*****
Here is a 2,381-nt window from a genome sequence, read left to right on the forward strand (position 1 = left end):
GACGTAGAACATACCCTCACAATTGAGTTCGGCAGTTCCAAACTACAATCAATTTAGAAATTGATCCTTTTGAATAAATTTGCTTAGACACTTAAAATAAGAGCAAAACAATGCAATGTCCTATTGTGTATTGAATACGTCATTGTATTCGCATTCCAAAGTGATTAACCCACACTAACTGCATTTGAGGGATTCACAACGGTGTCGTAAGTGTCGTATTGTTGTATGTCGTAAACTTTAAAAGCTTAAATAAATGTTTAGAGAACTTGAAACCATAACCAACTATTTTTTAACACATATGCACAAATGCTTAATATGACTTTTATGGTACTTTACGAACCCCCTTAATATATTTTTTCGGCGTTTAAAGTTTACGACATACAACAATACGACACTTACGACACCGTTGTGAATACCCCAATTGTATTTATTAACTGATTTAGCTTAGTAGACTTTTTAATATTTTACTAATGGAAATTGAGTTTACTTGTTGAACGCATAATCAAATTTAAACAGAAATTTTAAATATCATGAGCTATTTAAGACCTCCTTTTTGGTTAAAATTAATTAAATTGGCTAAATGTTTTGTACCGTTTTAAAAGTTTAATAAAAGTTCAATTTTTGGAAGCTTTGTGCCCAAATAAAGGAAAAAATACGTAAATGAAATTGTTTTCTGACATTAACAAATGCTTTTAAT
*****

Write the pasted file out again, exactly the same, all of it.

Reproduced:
Here is a 2,381-nt window from a genome sequence, read left to right on the forward strand (position 1 = left end):
GACGTAGAACATACCCTCACAATTGAGTTCGGCAGTTCCAAACTACAATCAATTTAGAAATTGATCCTTTTGAATAAATTTGCTTAGACACTTAAAATAAGAGCAAAACAATGCAATGTCCTATTGTGTATTGAATACGTCATTGTATTCGCATTCCAAAGTGATTAACCCACACTAACTGCATTTGAGGGATTCACAACGGTGTCGTAAGTGTCGTATTGTTGTATGTCGTAAACTTTAAAAGCTTAAATAAATGTTTAGAGAACTTGAAACCATAACCAACTATTTTTTAACACATATGCACAAATGCTTAATATGACTTTTATGGTACTTTACGAACCCCCTTAATATATTTTTTCGGCGTTTAAAGTTTACGACATACAACAATACGACACTTACGACACCGTTGTGAATACCCCAATTGTATTTATTAACTGATTTAGCTTAGTAGACTTTTTAATATTTTACTAATGGAAATTGAGTTTACTTGTTGAACGCATAATCAAATTTAAACAGAAATTTTAAATATCATGAGCTATTTAAGACCTCCTTTTTGGTTAAAATTAATTAAATTGGCTAAATGTTTTGTACCGTTTTAAAAGTTTAATAAAAGTTCAATTTTTGGAAGCTTTGTGCCCAAATAAAGGAAAAAATACGTAAATGAAATTGTTTTCTGACATTAACAAATGCTTTTAAT